why neutrinos are called ghost particle.why it is not affected by strong magnetic field. why it does not interact with matter. why it does not interact with gravitational field? I am unable to understand it


This is a misleading way of talking in popularized versions about neutrinos, not recommended for physics vocabulary, since in the theories for particle physics "ghost" has a different mathematical meaning.

The everyday version of "ghost" is a moving impression that can pass walls and appear randomly, and popularizers attribute this adjective to neutrinos because they are hard to detect as they mainly interact with the weak interaction. Thus they can cross large distances in space passing through matter like "ghosts".

Nevertheless in our experiments we do detect neutrinos and antineutrinos, form beams of them and experiment with them and thus given them the niche in the elementary particle table of the standard model. Nothing ghostly, just weak interacting.

I have worked in experiments with neutrino beams, and we detected them by their interactions, which helped build up the standard model.


In the above experiment the neutrino beam enters from the bottom, there is a magnetic field perpendicular to the picture so the charged tracks turn. The neutrino as neutral leaves no track but interacts with the hydrogen in the bubble chamber.

why it does not interact with gravitational field

As it has a four vector of energy momentum, it will interact with the gravitationla field, very weakly, look at the forces again and their strength.

Ignore the adjective in popularized articles. They are just hard to detect.

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  • $\begingroup$ It's still cool to call the Higgs boson the "God particle", though, right? $\endgroup$ – Nat Mar 1 '19 at 6:49
  • $\begingroup$ Lederman claims he wanted to call it The Goddamn Particle but his publisher wouldn’t let him. $\endgroup$ – G. Smith Mar 1 '19 at 6:59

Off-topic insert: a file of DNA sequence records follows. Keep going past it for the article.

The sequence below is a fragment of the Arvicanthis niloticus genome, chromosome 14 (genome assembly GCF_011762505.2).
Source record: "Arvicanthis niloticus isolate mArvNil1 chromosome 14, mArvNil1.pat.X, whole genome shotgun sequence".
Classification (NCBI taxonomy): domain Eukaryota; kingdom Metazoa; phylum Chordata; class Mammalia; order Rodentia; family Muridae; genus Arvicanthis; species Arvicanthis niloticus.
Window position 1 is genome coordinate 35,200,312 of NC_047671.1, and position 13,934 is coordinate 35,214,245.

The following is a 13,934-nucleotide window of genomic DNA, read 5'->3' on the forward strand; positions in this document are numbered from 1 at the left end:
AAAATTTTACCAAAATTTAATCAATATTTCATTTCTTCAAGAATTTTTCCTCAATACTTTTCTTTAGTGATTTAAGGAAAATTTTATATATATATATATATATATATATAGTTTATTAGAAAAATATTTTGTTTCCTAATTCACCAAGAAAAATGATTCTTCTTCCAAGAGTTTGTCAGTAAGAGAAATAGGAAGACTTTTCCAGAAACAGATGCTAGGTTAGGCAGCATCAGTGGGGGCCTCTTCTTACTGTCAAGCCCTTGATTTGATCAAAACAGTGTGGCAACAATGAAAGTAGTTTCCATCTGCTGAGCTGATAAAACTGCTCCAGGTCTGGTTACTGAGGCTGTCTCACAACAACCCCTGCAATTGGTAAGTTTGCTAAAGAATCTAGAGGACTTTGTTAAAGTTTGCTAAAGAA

It is called a "ghost particle" because it can pass effortlessly through solid objects "as if it were a ghost". This is another way of saying that it interacts very little with ordinary matter.

The reason it does not interact much with ordinary matter is that it has no electric charge (and so will not be acted upon by electric or magnetic fields) and it contains no quarks (and so it will not be acted upon by the strong nuclear force). This allows it to travel almost completely unimpeded through (for example) light-years of solid lead without scattering off any of it.

For a neutrino to interact with another particle, it must strike it more or less head-on, which is very unlikely even if the beam of neutrinos is very intense and the target material is extremely dense.

Presently, it is believed that neutrinos have very small masses, which means that they actually will experience gravitational forces.

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A neutrino is not affected by an electromagnetic field because it has no charge. It is a electrically neutral.

It barely interacts with matter for the same reason. It just tends to go right through atoms because it doesn’t interact electromagnetically with electrons or protons. It does experience something called the “weak nuclear force” but this is much weaker than electromagnetism.

It does experience gravity. Neutrinos have a very small mass, but even if they were massless they would still experience (and also create!) gravity, just like photons do.

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  • $\begingroup$ why they do not interact with matter?? $\endgroup$ – user221619 Mar 1 '19 at 6:25
  • $\begingroup$ Because almost all “interaction with matter” is “electromagnetic interaction with electrons and nuclei”. Neutrinos can’t do this because they are electrically neutral. $\endgroup$ – G. Smith Mar 1 '19 at 6:34
  • $\begingroup$ @user221619 It is because they have to do a direct hit on a particle in order to interact, the weak interaction is very short range, in contrast to the electromagnetic. look at the ranges here hyperphysics.phy-astr.gsu.edu/hbase/Forces/funfor.html $\endgroup$ – anna v Mar 1 '19 at 7:03

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